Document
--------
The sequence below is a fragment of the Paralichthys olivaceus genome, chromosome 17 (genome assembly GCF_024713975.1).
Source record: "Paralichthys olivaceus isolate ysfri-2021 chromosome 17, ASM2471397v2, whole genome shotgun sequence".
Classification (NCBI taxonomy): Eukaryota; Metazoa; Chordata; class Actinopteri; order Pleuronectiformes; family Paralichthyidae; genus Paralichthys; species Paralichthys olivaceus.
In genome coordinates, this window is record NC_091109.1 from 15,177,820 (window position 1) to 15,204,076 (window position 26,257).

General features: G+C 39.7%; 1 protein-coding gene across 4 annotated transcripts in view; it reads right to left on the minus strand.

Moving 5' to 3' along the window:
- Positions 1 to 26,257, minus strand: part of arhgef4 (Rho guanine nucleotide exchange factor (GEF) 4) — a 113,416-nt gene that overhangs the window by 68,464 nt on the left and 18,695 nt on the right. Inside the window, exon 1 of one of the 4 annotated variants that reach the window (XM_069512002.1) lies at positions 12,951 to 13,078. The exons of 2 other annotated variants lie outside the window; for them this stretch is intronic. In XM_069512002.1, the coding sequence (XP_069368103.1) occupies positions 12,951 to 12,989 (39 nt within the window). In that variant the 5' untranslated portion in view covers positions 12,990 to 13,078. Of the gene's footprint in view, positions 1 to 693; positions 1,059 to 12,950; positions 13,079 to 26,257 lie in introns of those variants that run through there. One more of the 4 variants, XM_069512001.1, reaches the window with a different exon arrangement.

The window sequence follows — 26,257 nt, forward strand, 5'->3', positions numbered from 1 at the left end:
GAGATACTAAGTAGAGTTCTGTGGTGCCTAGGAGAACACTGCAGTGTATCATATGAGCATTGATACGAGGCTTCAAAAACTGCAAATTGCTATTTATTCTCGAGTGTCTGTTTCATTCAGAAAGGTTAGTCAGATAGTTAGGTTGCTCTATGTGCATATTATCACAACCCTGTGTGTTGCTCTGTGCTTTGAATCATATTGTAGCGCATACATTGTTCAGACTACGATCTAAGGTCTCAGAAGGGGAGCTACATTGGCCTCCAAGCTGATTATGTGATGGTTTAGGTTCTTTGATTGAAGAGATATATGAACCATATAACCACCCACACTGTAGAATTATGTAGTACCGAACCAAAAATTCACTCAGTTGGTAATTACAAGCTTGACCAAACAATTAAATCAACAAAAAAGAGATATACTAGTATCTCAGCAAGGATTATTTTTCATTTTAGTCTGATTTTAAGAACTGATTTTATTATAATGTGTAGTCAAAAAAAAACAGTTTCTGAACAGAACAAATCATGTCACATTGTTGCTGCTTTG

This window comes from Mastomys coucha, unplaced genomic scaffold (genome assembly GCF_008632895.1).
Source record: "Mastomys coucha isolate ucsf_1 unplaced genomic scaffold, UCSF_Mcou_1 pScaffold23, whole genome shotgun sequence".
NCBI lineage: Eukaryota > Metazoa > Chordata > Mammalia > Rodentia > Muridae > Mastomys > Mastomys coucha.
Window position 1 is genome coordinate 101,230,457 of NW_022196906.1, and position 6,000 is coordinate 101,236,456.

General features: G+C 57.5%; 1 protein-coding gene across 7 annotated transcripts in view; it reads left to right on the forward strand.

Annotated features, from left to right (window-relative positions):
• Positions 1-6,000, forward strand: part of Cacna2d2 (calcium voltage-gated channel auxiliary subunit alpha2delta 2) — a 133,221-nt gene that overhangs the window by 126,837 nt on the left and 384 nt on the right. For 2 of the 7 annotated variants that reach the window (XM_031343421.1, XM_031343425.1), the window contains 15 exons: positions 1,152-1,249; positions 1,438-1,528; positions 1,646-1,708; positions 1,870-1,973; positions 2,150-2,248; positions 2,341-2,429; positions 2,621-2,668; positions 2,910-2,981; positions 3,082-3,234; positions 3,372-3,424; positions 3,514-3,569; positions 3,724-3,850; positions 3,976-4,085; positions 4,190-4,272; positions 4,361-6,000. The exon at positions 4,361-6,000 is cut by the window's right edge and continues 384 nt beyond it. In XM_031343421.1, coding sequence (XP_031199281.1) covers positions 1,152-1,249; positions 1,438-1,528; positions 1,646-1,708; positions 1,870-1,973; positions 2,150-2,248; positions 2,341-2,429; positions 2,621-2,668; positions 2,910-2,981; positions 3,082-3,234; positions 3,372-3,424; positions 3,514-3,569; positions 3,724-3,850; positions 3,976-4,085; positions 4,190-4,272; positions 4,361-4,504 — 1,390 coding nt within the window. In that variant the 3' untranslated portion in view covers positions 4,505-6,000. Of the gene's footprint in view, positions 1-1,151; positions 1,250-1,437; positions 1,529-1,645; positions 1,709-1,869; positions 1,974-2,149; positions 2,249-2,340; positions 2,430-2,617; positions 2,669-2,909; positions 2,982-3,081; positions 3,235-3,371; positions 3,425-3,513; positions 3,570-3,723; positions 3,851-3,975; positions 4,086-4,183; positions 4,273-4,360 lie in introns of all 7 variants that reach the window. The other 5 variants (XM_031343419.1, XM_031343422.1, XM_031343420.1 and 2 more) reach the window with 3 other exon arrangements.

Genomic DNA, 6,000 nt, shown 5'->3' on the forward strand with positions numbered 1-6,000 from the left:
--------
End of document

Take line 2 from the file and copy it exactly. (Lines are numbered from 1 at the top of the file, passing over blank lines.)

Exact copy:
Source record: "Paralichthys olivaceus isolate ysfri-2021 chromosome 17, ASM2471397v2, whole genome shotgun sequence".